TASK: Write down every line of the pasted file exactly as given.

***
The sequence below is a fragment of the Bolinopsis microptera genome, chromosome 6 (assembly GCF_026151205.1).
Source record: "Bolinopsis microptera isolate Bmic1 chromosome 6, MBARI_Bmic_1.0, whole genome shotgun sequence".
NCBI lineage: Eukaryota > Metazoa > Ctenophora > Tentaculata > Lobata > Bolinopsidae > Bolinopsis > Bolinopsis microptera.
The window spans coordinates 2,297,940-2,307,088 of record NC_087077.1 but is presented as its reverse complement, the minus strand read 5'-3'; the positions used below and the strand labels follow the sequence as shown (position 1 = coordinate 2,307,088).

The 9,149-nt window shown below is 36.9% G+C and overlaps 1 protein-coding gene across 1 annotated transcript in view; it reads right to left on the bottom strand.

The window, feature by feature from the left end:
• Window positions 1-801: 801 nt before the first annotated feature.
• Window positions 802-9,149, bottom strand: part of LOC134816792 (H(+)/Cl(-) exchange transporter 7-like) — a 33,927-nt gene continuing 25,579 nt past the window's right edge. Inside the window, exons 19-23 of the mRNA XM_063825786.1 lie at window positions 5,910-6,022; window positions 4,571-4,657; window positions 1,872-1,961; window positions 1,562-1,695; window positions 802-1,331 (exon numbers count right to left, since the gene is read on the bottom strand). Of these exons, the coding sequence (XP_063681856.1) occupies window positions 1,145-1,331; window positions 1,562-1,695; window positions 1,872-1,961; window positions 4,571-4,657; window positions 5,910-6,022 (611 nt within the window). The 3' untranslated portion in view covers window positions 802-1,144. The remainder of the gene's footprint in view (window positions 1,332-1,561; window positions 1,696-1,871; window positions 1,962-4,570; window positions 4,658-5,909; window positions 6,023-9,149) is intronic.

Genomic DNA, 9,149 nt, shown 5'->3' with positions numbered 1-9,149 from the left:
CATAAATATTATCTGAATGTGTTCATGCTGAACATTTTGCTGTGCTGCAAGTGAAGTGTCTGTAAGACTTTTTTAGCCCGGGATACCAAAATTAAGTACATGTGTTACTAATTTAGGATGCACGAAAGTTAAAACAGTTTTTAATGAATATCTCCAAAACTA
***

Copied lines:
The sequence below is a fragment of the Bolinopsis microptera genome, chromosome 6 (assembly GCF_026151205.1).
Source record: "Bolinopsis microptera isolate Bmic1 chromosome 6, MBARI_Bmic_1.0, whole genome shotgun sequence".
NCBI lineage: Eukaryota > Metazoa > Ctenophora > Tentaculata > Lobata > Bolinopsidae > Bolinopsis > Bolinopsis microptera.
The window spans coordinates 2,297,940-2,307,088 of record NC_087077.1 but is presented as its reverse complement, the minus strand read 5'-3'; the positions used below and the strand labels follow the sequence as shown (position 1 = coordinate 2,307,088).

The 9,149-nt window shown below is 36.9% G+C and overlaps 1 protein-coding gene across 1 annotated transcript in view; it reads right to left on the bottom strand.

The window, feature by feature from the left end:
• Window positions 1-801: 801 nt before the first annotated feature.
• Window positions 802-9,149, bottom strand: part of LOC134816792 (H(+)/Cl(-) exchange transporter 7-like) — a 33,927-nt gene continuing 25,579 nt past the window's right edge. Inside the window, exons 19-23 of the mRNA XM_063825786.1 lie at window positions 5,910-6,022; window positions 4,571-4,657; window positions 1,872-1,961; window positions 1,562-1,695; window positions 802-1,331 (exon numbers count right to left, since the gene is read on the bottom strand). Of these exons, the coding sequence (XP_063681856.1) occupies window positions 1,145-1,331; window positions 1,562-1,695; window positions 1,872-1,961; window positions 4,571-4,657; window positions 5,910-6,022 (611 nt within the window). The 3' untranslated portion in view covers window positions 802-1,144. The remainder of the gene's footprint in view (window positions 1,332-1,561; window positions 1,696-1,871; window positions 1,962-4,570; window positions 4,658-5,909; window positions 6,023-9,149) is intronic.

Genomic DNA, 9,149 nt, shown 5'->3' with positions numbered 1-9,149 from the left:
CATAAATATTATCTGAATGTGTTCATGCTGAACATTTTGCTGTGCTGCAAGTGAAGTGTCTGTAAGACTTTTTTAGCCCGGGATACCAAAATTAAGTACATGTGTTACTAATTTAGGATGCACGAAAGTTAAAACAGTTTTTAATGAATATCTCCAAAACTA